‘Voter veto’ maneuver launched to challenge Jones Library approval

  • Jones Library in Amherst STAFF FILE PHOTO/KEN HEIDEL

Staff Writer
Published: 4/9/2021 5:12:44 PM

AMHERST — A campaign to use the “voter veto” provision of the town charter to force the Town Council to reconsider its support for the Jones Library expansion and renovation project — which could culminate in a townwide referendum — is underway.

Vincent O’Connor of Summer Street picked up forms Tuesday at the town clerk’s office at Town Hall, a day after the Town Council voted 10-2, with one abstention, to borrow $15.75 million to support the $36.3 million project. The council also approved a memorandum of agreement related to the project between Town Manager Paul Bockelman and the elected library trustees, and agreed to use $1 million from the town’s Community Preservation Act account for the library’s special collections room.

At the Town Council’s meeting Monday, O’Connor was one of a handful of residents who spoke against the plans, expressing concerns about insufficient funds in future operating budgets and the library’s endowment to staff the expanded building, along with two branch libraries.

He also argued that the plans to use an open space design for improving the library are not necessary. “I do not support a building concept that empowers or directs a primarily white staff to become visual controllers of as much space as they can visually control, and do their other duties,” O’Connor said.

Reached by phone Friday, O’Connor declined to comment about the veto effort.

The charter spells out what has to happen to trigger a successful veto. The initial step is the forms must be physically signed by 5% of registered voters at the time of the most recent town election. That would temporarily suspend the council’s action and require the council to take a revote: “The Town Council shall, at the next regular Town Council meeting, reconsider its vote on the measure or part thereof protested against.”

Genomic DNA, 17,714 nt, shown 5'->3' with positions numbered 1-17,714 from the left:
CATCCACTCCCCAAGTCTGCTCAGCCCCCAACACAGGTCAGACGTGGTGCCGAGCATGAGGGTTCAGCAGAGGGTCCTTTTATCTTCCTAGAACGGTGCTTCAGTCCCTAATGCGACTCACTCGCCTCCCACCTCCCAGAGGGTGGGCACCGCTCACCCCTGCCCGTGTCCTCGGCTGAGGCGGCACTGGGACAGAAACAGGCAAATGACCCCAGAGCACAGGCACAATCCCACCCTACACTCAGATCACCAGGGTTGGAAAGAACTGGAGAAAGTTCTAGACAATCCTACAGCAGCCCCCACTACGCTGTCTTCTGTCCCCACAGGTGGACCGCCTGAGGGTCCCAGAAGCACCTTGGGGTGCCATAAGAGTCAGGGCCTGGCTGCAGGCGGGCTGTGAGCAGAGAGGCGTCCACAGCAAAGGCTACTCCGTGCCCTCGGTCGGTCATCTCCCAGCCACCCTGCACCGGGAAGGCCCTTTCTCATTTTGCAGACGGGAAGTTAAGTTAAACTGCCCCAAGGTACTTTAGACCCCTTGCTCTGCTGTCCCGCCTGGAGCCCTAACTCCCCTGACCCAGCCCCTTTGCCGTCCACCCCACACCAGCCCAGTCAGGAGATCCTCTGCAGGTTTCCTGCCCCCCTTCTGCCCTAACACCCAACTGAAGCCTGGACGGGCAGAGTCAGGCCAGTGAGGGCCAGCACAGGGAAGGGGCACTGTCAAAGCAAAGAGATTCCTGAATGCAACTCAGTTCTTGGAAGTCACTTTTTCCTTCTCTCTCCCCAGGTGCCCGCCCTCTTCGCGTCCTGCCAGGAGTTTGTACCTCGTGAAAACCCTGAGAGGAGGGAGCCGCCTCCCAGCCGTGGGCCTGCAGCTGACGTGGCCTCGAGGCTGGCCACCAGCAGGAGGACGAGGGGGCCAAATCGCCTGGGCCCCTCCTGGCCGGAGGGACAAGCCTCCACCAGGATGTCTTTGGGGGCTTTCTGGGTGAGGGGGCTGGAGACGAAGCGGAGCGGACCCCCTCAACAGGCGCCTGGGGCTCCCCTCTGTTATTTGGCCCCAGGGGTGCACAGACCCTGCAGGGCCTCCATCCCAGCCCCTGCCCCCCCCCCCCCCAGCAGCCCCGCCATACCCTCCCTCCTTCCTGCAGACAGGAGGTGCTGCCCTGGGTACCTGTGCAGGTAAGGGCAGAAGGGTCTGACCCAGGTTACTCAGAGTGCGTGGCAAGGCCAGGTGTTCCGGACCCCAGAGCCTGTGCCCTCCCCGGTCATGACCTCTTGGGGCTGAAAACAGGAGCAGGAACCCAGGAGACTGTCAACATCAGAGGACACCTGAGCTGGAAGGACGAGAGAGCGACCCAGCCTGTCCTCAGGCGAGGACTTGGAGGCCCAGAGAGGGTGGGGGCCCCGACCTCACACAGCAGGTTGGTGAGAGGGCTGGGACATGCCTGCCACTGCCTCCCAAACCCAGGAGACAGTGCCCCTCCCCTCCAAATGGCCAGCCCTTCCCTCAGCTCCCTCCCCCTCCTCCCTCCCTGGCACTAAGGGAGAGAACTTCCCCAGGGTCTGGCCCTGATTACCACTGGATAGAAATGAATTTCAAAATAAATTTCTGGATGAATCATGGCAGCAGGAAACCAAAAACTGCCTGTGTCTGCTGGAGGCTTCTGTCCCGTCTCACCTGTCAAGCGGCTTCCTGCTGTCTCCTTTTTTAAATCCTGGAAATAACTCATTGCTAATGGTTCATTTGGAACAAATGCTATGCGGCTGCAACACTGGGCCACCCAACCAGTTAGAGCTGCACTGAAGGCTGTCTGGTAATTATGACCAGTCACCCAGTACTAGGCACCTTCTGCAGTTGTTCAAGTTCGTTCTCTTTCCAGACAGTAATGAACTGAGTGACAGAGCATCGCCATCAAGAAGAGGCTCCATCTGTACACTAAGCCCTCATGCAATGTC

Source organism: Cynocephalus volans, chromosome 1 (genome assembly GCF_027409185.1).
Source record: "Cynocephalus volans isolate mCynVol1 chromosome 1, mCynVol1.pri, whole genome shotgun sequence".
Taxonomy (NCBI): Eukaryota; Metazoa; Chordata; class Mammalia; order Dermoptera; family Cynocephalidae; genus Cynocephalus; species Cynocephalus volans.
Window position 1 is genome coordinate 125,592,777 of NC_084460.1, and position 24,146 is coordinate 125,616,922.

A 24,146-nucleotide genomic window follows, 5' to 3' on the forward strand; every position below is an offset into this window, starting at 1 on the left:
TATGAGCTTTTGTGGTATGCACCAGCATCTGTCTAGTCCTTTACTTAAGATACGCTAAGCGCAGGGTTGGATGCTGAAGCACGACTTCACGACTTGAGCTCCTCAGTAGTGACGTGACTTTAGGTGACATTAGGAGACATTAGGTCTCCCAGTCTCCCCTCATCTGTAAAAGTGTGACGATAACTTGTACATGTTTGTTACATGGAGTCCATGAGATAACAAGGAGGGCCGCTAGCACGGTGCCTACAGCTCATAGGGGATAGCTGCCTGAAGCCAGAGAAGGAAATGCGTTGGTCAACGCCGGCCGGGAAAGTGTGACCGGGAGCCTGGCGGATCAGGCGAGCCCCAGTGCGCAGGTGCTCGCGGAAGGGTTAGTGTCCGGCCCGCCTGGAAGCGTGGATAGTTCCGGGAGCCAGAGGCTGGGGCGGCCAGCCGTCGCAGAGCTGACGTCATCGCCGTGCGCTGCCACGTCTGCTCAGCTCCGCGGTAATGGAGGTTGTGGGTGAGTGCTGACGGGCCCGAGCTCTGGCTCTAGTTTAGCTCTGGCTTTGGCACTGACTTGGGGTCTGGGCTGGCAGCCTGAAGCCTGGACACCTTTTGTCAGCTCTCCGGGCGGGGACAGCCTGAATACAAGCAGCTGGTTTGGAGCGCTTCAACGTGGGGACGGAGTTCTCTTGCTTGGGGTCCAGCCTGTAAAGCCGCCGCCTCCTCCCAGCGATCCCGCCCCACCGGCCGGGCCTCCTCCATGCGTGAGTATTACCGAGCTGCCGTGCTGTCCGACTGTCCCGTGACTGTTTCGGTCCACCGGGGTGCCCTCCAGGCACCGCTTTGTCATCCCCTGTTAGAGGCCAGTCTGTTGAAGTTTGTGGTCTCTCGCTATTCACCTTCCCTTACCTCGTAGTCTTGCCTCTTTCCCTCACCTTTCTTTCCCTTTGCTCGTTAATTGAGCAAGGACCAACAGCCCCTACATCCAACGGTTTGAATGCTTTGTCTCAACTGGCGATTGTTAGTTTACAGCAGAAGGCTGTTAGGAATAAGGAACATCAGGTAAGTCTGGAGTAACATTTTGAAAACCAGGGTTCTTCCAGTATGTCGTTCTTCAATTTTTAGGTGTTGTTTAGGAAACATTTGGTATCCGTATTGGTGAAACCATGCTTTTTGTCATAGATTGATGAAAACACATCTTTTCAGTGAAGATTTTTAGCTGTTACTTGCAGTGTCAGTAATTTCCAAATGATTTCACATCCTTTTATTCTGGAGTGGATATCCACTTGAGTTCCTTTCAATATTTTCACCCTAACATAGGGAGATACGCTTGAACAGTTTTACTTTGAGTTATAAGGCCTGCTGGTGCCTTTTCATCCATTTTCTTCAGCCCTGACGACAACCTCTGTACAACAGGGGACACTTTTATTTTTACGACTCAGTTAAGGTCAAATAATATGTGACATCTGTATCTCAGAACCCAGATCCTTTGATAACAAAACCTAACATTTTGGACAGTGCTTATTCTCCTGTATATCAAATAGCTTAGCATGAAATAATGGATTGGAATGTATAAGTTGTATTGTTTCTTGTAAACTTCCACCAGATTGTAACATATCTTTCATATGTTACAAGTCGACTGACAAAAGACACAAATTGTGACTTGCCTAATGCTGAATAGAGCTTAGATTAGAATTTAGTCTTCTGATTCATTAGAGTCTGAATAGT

Town Clerk Susan Audette said based on the most recent voter rolls in advance of the presidential election, the town has 17,269 voters. That means O’Connor will have to collect signatures from 863 voters and submit them to her office by April 20.

While petitioners normally would have two weeks from the date of a council vote to collect the signatures, the April 19 Patriots Day holiday means O’Connor has an additional day. 

Should he get enough signatures as certified by the Board of Registrars within 10 days of submission, the council would likely be forced to take action. If councilors fail to change the outcome of the vote, or as the charter states “the measure is not repealed,” and the town attorney finds that the measure can be challenged, “the Town Council shall provide for the submission of the question for a determination by the voters either at a special election, which it may call at its sole discretion, or at the next regular town election. Pending this submission and determination, the effect of the measure shall continue to be suspended.”

If the matter gets to a referendum vote, the council’s action would be canceled if a majority of voters vote against the project, and at least 20% of voters participate in the election.

Others who have voiced concerns about the Jones Library project said they didn’t initiate the petition.

Save Our Library Chairwoman Terry Johnson said she appreciates the many townspeople who have participated in opposing what the organization views as an “extravagant expansion.”

“Although the Town Council voted to approve this financially risky demolition-expansion project, we’re pleased with the impact our concerns had on the final plan and will be shifting our focus,” Johnson said.

Though not involved in the petition, former Jones Library Trustees President Sarah McKee continues to worry about the plans.

“Speaking for myself only … I continue to think the library project financially shaky and ill-advised for other reasons, as well,” McKee said.

Scott Merzbach can be reached at smerzbach@gazettenet.com.


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